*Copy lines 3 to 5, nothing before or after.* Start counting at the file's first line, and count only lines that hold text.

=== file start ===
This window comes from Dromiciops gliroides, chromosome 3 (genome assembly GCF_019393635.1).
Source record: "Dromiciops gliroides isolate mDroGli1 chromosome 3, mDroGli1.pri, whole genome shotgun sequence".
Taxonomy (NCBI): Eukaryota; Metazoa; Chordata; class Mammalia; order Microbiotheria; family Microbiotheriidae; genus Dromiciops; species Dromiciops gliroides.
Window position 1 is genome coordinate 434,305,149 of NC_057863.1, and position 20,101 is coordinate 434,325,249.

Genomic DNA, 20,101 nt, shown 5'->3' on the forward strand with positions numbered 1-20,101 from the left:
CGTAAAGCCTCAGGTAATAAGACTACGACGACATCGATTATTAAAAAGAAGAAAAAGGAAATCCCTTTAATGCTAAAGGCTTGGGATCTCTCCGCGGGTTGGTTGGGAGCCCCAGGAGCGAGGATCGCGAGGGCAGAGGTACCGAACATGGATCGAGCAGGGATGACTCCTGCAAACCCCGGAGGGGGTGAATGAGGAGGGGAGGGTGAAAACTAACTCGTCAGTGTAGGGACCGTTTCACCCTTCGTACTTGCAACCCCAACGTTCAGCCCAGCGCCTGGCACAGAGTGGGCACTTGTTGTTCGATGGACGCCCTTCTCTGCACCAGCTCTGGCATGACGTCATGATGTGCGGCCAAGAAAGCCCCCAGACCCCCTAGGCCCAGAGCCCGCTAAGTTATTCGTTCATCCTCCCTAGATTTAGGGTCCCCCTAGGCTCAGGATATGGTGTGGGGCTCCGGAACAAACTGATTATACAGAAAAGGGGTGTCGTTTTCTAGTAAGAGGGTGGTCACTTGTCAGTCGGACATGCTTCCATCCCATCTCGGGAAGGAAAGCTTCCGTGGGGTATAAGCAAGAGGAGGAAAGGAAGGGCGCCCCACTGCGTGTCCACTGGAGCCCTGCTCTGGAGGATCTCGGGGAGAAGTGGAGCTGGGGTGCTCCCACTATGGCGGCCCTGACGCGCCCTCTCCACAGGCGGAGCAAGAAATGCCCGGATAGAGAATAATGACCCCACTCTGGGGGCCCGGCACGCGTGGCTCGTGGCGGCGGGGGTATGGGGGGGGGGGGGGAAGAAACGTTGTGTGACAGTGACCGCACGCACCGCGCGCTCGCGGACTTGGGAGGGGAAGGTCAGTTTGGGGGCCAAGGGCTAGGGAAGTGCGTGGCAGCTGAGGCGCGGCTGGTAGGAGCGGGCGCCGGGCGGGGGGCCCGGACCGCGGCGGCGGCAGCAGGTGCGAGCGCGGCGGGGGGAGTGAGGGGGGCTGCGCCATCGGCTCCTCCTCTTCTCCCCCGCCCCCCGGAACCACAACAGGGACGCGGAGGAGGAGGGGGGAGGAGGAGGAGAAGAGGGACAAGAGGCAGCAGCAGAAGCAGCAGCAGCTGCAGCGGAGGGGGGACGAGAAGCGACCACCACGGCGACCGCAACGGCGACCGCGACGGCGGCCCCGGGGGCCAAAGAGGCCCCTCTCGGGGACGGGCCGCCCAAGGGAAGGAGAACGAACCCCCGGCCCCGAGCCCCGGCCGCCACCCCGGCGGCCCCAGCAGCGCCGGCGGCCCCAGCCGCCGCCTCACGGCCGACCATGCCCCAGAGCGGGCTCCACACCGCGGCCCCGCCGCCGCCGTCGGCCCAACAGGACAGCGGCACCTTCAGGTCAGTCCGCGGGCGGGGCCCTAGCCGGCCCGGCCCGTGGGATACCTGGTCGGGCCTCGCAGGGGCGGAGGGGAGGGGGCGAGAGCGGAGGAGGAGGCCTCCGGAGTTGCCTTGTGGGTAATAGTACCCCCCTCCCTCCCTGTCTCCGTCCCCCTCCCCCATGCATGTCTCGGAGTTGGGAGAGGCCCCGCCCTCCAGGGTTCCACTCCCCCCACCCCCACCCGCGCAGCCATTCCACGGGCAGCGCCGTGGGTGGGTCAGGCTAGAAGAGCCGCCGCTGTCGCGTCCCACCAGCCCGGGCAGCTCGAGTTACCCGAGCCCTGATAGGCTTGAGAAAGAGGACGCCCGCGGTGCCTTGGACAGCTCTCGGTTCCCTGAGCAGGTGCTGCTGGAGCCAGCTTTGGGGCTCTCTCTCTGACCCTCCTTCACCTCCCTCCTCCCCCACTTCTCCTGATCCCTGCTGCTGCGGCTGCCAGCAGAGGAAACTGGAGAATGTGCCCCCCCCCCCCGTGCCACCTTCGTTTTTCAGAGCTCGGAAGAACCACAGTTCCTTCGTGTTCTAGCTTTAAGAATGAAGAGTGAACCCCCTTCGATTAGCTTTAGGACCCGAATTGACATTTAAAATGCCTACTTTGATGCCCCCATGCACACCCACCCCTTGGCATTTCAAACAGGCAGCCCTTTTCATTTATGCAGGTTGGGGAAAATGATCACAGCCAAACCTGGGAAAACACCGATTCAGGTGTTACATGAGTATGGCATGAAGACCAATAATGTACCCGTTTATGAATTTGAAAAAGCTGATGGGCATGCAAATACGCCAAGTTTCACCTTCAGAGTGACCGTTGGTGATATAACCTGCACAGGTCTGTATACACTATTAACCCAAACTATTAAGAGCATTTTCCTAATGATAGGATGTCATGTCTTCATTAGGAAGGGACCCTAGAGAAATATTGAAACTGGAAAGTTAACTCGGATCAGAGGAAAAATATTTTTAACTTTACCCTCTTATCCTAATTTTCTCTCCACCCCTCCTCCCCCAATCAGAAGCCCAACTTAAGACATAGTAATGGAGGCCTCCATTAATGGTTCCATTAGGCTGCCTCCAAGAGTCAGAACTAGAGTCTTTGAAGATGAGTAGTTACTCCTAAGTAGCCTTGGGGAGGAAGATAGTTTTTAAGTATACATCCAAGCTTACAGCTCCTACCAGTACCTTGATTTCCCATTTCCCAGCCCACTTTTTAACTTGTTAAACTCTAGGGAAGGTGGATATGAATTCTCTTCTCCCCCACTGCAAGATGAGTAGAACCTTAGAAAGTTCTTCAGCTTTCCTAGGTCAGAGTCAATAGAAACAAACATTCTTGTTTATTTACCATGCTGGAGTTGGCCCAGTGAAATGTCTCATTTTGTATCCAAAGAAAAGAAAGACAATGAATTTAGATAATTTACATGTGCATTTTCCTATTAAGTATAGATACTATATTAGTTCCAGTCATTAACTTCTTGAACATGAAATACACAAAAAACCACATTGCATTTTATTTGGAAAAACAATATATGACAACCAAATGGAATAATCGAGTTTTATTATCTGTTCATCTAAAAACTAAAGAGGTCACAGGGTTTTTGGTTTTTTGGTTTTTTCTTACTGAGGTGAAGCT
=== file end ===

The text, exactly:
Taxonomy (NCBI): Eukaryota; Metazoa; Chordata; class Mammalia; order Microbiotheria; family Microbiotheriidae; genus Dromiciops; species Dromiciops gliroides.
Window position 1 is genome coordinate 434,305,149 of NC_057863.1, and position 20,101 is coordinate 434,325,249.

Genomic DNA, 20,101 nt, shown 5'->3' on the forward strand with positions numbered 1-20,101 from the left: